AspectStandard Range RWDLong Range RWDLong Range AWD
Battery Capacity58 kWh77.4 kWh77.4 kWh
Drivetrain LayoutRWDRWDAWD
Motor(s)One: RearOne: RearFront & rear
Power168 horsepower225 horsepower320 horsepower
Torque258 Lb.-Ft.258 Lb.-Ft.446 Lb.-Ft.
Top Speed115 mph115 mph115 mph
Towing CapacityNot Recommended1,650 lbs1,650 lbs
Range (EPA est.)220 miles303 miles256 miles
Energy Consumption (EPA est.)31 kWh/100 miles30 kWh/100 miles34 kWh/100 miles
Charging Time (240V)6.3 hours8.5 hours8.5 hours
10-80% Rapid Charging (800V)To Be Announced18 minutes18 minutes
Hyundai Ioniq 5 specifications in the United States, with inputs from EPA data.

The Hyundai Ioniq 5 supports 350 kW fast chargers, but we’re confident it cannot take their full benefit and charge at 350 kW. Hyundai hasn’t disclosed the maximum supported DC charging input, but it has said that rapid charging from 10 to 80% SoC at 250 kW or higher rate takes 18 minutes. Note that this timing is only applicable to the 77.4 kWh configurations, as Hyundai hasn’t released the exact figure for the 58 kWh configuration.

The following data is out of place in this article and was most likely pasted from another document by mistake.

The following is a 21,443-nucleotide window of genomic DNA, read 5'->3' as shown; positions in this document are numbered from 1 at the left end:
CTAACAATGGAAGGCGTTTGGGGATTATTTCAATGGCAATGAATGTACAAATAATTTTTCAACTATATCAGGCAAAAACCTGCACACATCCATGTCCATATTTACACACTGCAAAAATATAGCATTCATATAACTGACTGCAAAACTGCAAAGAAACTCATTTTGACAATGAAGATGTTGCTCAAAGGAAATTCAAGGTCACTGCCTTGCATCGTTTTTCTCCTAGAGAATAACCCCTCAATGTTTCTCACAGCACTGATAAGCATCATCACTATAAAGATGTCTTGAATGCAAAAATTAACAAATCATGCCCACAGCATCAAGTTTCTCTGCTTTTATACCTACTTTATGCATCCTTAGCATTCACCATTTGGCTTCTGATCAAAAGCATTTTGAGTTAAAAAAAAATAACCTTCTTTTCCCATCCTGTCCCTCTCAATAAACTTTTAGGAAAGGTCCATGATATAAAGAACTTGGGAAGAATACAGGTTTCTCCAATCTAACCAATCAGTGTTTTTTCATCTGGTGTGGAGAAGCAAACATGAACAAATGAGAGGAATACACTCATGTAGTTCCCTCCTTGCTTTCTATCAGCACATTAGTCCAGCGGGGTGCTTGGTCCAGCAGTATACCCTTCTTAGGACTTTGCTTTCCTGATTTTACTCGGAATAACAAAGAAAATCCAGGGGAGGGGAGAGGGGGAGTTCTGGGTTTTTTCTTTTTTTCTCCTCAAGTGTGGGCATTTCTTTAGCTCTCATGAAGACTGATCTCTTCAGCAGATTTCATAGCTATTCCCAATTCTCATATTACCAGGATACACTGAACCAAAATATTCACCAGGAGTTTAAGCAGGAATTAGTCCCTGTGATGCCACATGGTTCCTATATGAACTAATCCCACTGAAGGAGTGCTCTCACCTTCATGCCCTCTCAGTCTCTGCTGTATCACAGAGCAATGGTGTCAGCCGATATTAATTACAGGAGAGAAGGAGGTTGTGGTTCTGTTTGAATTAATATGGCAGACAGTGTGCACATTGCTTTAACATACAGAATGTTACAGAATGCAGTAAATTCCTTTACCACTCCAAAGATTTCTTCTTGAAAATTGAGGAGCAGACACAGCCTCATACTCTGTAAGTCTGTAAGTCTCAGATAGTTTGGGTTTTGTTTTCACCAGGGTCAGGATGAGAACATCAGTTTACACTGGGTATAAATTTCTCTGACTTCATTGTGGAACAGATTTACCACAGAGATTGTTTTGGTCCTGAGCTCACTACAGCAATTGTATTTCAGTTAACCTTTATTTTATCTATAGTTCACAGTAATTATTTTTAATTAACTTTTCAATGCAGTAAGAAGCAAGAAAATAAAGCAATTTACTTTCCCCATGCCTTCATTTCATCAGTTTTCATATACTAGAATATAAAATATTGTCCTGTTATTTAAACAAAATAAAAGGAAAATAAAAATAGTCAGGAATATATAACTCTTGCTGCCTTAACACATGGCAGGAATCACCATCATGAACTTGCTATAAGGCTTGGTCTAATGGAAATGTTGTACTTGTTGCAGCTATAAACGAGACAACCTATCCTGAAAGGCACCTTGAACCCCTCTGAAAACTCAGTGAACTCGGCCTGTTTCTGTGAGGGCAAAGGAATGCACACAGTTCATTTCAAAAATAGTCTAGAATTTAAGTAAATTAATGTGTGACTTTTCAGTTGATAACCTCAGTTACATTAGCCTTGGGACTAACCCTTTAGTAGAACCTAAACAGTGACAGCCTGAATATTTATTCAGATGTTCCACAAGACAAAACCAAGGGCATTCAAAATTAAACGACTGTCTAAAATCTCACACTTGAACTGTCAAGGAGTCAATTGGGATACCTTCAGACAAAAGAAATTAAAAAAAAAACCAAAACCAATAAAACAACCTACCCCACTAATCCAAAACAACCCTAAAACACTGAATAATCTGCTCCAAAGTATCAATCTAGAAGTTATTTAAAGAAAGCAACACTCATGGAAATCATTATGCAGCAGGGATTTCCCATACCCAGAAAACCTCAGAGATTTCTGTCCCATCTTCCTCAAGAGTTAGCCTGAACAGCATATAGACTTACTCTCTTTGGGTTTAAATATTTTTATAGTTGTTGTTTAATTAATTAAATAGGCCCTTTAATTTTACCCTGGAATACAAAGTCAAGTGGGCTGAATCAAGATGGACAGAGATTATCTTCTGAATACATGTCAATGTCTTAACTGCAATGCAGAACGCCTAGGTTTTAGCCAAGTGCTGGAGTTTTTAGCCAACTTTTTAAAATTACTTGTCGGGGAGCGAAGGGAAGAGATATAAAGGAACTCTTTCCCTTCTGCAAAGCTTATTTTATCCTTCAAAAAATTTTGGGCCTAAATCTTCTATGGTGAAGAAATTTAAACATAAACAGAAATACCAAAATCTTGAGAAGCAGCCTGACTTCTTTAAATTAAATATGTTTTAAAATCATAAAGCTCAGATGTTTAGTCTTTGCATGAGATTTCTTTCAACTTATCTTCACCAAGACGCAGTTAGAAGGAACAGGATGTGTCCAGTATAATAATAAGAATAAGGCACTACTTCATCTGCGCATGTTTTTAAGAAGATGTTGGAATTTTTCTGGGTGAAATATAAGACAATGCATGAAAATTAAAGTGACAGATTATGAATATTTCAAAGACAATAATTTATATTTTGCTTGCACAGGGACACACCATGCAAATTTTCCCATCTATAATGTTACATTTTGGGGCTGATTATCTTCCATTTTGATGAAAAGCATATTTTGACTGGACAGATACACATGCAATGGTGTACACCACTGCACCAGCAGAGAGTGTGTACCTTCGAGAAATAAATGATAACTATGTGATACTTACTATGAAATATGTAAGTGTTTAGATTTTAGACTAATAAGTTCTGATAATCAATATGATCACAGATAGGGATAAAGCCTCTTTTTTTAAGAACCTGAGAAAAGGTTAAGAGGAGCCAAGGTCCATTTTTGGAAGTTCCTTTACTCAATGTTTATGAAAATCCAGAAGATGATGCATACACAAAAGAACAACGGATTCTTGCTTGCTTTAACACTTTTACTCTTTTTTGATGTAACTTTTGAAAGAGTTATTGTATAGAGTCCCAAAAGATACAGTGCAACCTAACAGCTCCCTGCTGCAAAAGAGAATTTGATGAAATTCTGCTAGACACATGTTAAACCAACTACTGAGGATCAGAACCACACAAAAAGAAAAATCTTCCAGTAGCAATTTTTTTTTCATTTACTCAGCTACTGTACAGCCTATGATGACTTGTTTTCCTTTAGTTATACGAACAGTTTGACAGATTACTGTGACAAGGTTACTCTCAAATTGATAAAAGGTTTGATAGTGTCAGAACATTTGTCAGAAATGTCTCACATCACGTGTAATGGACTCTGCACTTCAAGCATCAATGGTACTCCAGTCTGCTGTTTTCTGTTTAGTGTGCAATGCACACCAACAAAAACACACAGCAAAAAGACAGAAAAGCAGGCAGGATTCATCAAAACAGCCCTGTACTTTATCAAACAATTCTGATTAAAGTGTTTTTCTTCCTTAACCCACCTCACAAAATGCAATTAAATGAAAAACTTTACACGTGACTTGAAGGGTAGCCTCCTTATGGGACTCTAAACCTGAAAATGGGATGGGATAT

The Tesla Model Y is available in only two different power electric configurations in most markets: Long Range and Performance. Both have a 75 kWh battery pack and a motor at the front and rear axles. The Long Range variant’s motors generate 384 horsepower and 376 pound-feet of torque, while the Performance variant’s motors produce 456 horsepower and 497 pound-feet of torque.

The Model Y Long Range can accelerate from 0-60 mph in just 4.8 seconds and attain a top speed of 135 mph. The Model Y Performance takes only 3.5 seconds for a 0-60 mph sprint, and with a top speed of 155 mph, it is noticeably faster. The Long Range variant delivers a range (EPA est.) of 330 miles, while the Performance variant can travel 303 miles (EPA est.) on a full charge. Clearly, the Tesla SUV is better than its Hyundai rival in every way when it comes to performance and range.

Aspect\SpecificationLong RangePerformance
Battery Pack Storage Capacity75 kWh75 kWh